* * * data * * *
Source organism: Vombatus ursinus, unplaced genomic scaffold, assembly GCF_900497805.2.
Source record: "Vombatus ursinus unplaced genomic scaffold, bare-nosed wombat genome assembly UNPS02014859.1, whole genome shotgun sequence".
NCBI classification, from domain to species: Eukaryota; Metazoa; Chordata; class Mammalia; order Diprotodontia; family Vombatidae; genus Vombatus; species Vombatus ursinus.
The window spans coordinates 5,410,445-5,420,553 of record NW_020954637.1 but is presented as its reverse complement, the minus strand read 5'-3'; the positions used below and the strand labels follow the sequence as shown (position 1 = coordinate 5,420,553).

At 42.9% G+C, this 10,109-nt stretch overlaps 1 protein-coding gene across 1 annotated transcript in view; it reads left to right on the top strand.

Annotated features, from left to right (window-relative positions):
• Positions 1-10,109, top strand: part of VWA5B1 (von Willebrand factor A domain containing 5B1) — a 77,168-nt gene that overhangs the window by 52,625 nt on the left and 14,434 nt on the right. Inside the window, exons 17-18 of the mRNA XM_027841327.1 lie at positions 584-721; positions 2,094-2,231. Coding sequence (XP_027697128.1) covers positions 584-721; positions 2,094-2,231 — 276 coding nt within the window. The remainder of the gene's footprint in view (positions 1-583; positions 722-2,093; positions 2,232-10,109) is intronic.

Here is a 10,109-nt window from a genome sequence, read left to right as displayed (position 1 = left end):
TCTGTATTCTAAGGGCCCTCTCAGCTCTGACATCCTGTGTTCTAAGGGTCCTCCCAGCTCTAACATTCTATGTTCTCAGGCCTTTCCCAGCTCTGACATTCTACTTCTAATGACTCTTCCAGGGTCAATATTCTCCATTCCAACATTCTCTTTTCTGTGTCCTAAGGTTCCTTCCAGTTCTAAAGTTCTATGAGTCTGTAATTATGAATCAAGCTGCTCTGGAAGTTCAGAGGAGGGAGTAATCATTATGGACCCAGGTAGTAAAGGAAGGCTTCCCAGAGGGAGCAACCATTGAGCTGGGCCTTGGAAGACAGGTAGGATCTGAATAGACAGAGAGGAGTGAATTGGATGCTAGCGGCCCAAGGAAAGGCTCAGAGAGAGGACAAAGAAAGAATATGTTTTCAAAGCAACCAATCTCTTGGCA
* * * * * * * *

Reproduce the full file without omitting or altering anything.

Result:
Source organism: Vombatus ursinus, unplaced genomic scaffold, assembly GCF_900497805.2.
Source record: "Vombatus ursinus unplaced genomic scaffold, bare-nosed wombat genome assembly UNPS02014859.1, whole genome shotgun sequence".
NCBI classification, from domain to species: Eukaryota; Metazoa; Chordata; class Mammalia; order Diprotodontia; family Vombatidae; genus Vombatus; species Vombatus ursinus.
The window spans coordinates 5,410,445-5,420,553 of record NW_020954637.1 but is presented as its reverse complement, the minus strand read 5'-3'; the positions used below and the strand labels follow the sequence as shown (position 1 = coordinate 5,420,553).

At 42.9% G+C, this 10,109-nt stretch overlaps 1 protein-coding gene across 1 annotated transcript in view; it reads left to right on the top strand.

Annotated features, from left to right (window-relative positions):
• Positions 1-10,109, top strand: part of VWA5B1 (von Willebrand factor A domain containing 5B1) — a 77,168-nt gene that overhangs the window by 52,625 nt on the left and 14,434 nt on the right. Inside the window, exons 17-18 of the mRNA XM_027841327.1 lie at positions 584-721; positions 2,094-2,231. Coding sequence (XP_027697128.1) covers positions 584-721; positions 2,094-2,231 — 276 coding nt within the window. The remainder of the gene's footprint in view (positions 1-583; positions 722-2,093; positions 2,232-10,109) is intronic.

Here is a 10,109-nt window from a genome sequence, read left to right as displayed (position 1 = left end):
TCTGTATTCTAAGGGCCCTCTCAGCTCTGACATCCTGTGTTCTAAGGGTCCTCCCAGCTCTAACATTCTATGTTCTCAGGCCTTTCCCAGCTCTGACATTCTACTTCTAATGACTCTTCCAGGGTCAATATTCTCCATTCCAACATTCTCTTTTCTGTGTCCTAAGGTTCCTTCCAGTTCTAAAGTTCTATGAGTCTGTAATTATGAATCAAGCTGCTCTGGAAGTTCAGAGGAGGGAGTAATCATTATGGACCCAGGTAGTAAAGGAAGGCTTCCCAGAGGGAGCAACCATTGAGCTGGGCCTTGGAAGACAGGTAGGATCTGAATAGACAGAGAGGAGTGAATTGGATGCTAGCGGCCCAAGGAAAGGCTCAGAGAGAGGACAAAGAAAGAATATGTTTTCAAAGCAACCAATCTCTTGGCA